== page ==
The Jets are sure to be questioned for exposing their No. 2 quarterback to potential injury, but Westhoff believes the upside is greater than the risk. From all indications, Tebow has embraced the role, with Westhoff calling him "one of the most unselfish individuals I've ever come across."
How many cultural icons would be willing to cover a punt?
From Tebow's perspective, the job is somewhat similar to playing quarterback. He said punting is like playing offense, just on fourth down. He identifies the front, counting the number of defenders at the line of scrimmage. He has the freedom to change the play, based on what he sees. If it's a direct snap to him, he does his thing, running a designed play -- or throwing it.
In theory, his mere presence will force opponents, concerned about a possible fake, to dial down the rush, giving punter T.J. Conley more time for a directional punt and allowing the coverage to get downfield quicker than usual.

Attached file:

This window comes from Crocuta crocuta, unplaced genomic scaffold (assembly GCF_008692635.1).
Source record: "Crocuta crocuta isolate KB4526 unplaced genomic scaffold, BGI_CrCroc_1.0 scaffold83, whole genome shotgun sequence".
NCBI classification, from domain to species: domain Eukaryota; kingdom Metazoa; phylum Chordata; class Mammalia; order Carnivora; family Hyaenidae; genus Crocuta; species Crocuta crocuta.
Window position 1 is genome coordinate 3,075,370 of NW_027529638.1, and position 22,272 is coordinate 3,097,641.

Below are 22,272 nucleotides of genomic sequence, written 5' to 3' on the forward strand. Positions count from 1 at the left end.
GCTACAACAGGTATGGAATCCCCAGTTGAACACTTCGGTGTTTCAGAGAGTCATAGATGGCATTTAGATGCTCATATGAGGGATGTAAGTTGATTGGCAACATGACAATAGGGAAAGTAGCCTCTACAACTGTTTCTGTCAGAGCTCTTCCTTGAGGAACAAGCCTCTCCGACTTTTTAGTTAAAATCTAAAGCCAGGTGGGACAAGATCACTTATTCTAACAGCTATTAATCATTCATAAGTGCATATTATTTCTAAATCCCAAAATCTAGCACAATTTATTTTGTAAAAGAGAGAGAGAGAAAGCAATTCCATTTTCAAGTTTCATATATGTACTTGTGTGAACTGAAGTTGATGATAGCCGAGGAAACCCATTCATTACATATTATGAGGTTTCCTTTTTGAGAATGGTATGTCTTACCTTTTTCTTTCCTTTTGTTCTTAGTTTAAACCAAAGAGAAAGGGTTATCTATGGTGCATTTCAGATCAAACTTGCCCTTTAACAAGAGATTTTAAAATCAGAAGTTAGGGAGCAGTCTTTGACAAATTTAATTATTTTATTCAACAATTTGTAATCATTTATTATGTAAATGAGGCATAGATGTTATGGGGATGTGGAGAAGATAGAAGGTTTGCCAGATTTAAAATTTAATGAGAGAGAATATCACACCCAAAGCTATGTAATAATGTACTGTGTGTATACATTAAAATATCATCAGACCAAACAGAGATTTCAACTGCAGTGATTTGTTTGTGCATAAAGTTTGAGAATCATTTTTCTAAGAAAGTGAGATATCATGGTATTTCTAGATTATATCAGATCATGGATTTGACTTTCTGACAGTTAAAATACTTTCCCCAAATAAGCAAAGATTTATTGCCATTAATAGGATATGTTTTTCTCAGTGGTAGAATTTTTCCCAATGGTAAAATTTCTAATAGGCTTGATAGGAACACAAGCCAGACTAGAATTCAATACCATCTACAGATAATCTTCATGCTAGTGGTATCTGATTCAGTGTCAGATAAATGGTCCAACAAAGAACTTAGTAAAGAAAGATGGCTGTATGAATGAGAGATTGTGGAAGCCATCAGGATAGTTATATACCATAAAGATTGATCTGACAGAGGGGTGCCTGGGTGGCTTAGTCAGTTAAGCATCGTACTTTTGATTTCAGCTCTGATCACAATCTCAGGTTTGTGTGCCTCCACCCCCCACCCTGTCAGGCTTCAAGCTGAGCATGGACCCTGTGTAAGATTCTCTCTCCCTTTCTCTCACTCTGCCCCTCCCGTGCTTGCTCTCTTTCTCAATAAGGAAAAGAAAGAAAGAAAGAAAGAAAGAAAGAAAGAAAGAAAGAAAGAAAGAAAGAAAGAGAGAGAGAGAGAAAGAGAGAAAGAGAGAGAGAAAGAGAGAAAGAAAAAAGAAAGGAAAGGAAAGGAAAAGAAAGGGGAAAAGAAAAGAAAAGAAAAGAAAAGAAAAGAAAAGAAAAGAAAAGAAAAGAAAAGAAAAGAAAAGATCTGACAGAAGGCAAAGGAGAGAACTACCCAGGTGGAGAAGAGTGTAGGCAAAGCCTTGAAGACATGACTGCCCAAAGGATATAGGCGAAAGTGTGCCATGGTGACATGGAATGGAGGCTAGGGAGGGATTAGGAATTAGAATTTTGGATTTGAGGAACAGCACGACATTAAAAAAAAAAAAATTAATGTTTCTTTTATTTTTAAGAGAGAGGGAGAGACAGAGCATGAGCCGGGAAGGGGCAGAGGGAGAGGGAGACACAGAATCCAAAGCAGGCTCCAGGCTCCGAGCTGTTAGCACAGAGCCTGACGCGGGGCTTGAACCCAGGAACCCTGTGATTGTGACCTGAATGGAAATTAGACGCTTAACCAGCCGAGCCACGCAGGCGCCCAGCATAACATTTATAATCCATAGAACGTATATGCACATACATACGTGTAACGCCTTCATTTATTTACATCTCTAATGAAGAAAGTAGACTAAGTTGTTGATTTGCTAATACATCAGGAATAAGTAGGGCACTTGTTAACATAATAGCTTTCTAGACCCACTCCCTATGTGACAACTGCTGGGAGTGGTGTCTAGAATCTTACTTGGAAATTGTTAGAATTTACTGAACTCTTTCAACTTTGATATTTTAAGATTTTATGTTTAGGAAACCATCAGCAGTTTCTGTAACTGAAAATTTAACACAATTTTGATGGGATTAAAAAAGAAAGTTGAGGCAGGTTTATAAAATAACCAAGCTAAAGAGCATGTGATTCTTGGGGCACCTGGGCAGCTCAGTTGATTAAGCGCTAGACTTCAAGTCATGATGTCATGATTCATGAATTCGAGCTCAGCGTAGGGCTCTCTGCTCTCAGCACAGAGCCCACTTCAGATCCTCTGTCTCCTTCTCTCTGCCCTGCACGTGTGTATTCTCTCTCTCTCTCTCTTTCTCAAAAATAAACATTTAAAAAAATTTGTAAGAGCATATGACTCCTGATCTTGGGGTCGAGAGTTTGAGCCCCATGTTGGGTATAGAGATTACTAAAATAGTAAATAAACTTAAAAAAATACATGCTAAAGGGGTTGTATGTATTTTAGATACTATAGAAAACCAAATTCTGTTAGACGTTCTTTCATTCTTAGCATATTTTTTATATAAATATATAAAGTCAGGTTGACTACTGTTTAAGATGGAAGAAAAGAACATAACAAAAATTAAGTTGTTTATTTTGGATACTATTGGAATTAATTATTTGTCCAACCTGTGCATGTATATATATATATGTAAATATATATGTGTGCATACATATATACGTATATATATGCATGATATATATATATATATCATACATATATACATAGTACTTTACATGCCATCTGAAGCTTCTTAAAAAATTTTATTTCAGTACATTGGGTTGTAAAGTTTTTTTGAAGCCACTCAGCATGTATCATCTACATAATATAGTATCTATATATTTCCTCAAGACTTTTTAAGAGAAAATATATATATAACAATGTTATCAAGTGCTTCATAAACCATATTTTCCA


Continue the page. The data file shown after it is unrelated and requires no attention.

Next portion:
"To a certain extent, it's just X's and O's and understanding what front they're in," Tebow said. "Are they in a six-man front? An eight-man front? Are they doubling the gunners or are they leaving him single-covered?
"A lot of that I feel like I can translate from offense, especially from what we did at Florida, so many unique looks and formations. We saw so many defensive fronts to stop what we were doing in certain situations, so you feel like you've seen a lot."
This isn't foreign territory to Westhoff. During the 1980s, with the Miami Dolphins, he used the multidimensional Jim Jensen, a former quarterback at Boston University, as the personal protector. Jensen earned the nickname "Crash" for his aggressive style of tackling.
With the Jets, Westhoff had Brad Smith until 2010, another former college quarterback who did just about everything. Westhoff believes Smith's presence as the personal protector was a big reason Steve Weatherford tied an NFL record in 2010 for most punts inside the 20 -- an opinion that Weatherford, now an ex-Jet and Westhoff critic, probably would dispute.